LS: The injury bug is a very frustrating one, in every facet of life. Typing this is tough with a broken thumb for instance, haha. I had surgery on my thumb yesterday and everything turned out well. The doctor is sticking with 4-6 weeks, but they buried the pins so I can do some workouts and keep my arm in baseball shape after a week. My groin tear turned hernia was the worst last year, since the pain and actual injury were so hard to diagnose. It was very humbling and dissapointing to find out that I broke my navicular bone in my foot in late May (last year) coming back from the other injuries. I just had to keep my head up, and that was tough to do when that light at the end of the tunnel seemed to be running away from me at the time. I played a few games in the Arizona Fall League and started off getting back into the groove in Spring Training, and then I break my thumb breaking up a double play. I have learned the value of patience, and as frustrating as this might be, I got to spend a few weeks of incredible baseball at big league camp. Learning from the big leaguers and seeing how they go about their business is something special. It has helped me great amount and it gives me more fire to get there again, this year.

BR: To that end, I have to ask what you think about manager Ron Roenicke’s comment that you’ve earned his call-up confidence should the need arise?

LS: Ron has been outstanding towards me since I arrived in camp. He has been such a personable and outgoing skipper and has treated all of us with the (utmost) respect. I never once felt out of place or as if i didn’t belong in that clubhouse. I have so much respect for the way he keeps the game of baseball fun and encourages guys to test themselves by taking chances. In a short few weeks, I have learned so much that I will take with me into this year. The comment he made about me earning his “call-up confidence” is undoubtedly a very high honor. My goal has always been to get to the big leagues and have a long career. I will continue to play the game hard and see where it takes me.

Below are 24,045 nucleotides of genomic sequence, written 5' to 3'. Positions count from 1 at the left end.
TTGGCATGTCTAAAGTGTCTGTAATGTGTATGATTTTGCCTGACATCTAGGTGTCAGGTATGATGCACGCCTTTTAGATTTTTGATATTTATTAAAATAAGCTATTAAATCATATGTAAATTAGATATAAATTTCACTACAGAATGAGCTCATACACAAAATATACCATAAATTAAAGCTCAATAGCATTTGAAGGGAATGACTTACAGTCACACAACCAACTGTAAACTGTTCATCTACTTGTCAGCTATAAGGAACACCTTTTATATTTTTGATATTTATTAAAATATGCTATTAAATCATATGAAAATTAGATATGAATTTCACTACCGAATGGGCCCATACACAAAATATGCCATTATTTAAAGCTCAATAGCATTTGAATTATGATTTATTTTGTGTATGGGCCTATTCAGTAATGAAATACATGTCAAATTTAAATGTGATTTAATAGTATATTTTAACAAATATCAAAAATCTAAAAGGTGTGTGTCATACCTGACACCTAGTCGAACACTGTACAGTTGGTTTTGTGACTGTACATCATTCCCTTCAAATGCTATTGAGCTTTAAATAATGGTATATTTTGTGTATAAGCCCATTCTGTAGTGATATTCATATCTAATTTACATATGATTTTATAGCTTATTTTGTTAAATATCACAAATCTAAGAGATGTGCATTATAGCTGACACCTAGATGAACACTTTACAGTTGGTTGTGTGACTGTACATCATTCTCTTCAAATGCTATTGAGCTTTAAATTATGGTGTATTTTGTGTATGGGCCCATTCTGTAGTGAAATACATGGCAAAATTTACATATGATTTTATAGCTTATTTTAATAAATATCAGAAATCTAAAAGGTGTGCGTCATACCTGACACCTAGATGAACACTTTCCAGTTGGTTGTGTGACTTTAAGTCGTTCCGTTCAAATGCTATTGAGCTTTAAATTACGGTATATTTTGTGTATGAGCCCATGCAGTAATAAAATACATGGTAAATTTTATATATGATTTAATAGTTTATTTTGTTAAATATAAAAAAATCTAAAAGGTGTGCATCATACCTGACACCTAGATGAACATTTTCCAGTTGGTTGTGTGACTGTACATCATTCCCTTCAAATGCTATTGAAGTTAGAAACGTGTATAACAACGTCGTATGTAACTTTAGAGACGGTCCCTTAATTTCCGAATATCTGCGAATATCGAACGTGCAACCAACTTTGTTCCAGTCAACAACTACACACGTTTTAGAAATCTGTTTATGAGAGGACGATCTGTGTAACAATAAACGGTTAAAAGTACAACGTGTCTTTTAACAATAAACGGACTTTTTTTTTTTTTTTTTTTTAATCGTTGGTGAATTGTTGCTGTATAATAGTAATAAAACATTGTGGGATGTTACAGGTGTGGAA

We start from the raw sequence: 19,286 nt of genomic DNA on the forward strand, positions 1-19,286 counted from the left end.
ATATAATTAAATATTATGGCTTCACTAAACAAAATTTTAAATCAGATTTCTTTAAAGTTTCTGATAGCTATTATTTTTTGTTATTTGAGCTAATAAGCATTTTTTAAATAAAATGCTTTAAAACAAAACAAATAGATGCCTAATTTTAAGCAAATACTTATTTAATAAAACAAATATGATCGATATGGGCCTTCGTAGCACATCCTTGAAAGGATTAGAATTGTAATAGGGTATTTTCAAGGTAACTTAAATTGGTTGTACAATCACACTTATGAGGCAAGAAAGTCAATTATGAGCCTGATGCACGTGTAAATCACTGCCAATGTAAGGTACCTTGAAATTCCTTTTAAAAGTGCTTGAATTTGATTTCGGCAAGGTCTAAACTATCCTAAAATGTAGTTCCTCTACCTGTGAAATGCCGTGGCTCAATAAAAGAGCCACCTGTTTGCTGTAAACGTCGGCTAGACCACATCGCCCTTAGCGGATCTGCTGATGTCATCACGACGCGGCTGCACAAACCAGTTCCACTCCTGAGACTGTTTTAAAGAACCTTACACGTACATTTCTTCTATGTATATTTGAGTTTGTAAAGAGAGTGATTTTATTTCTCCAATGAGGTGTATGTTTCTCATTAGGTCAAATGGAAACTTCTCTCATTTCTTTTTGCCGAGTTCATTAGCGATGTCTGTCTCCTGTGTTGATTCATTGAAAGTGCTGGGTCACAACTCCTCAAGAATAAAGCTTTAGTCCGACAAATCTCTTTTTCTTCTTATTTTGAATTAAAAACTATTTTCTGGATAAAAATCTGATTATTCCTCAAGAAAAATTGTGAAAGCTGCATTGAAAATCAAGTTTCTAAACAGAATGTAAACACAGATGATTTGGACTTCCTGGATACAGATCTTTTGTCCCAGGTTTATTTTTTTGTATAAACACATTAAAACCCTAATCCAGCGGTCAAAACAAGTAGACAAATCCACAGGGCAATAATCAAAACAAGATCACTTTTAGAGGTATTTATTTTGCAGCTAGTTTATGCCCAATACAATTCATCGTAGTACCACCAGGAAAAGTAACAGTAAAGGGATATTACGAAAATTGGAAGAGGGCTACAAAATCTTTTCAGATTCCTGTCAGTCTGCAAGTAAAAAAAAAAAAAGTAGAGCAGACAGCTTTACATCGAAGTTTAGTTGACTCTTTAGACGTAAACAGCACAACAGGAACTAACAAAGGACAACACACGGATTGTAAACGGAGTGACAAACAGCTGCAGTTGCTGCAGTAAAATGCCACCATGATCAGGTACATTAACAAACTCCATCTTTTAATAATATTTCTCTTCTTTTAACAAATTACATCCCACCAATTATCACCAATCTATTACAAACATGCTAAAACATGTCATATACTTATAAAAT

So, finally, whether it happens at some point in 2011 or whenever it finally does happen for you, what will it mean to you the first time you step out on a major league field as a big leaguer?

LS: The first time I step out onto a major league field wearing a major league uniform is going to be a humbling dream come true. Every year, month, week, day, week, hour and minute I have spent playing this wonderful game of baseball has been to become a Major League Baseball Player. I see that day all the time; I am a very big visualizer. It will be the greatest day of my life without a doubt.

Again, I wanted to make sure that I mention how much I appreciate Logan’s time for this interview. I’ve had a fun time doing prospect interviews and I plan on continuing the tradition going forward.
Thanks again to Logan Schafer and here’s to a quick call up to Miller Park!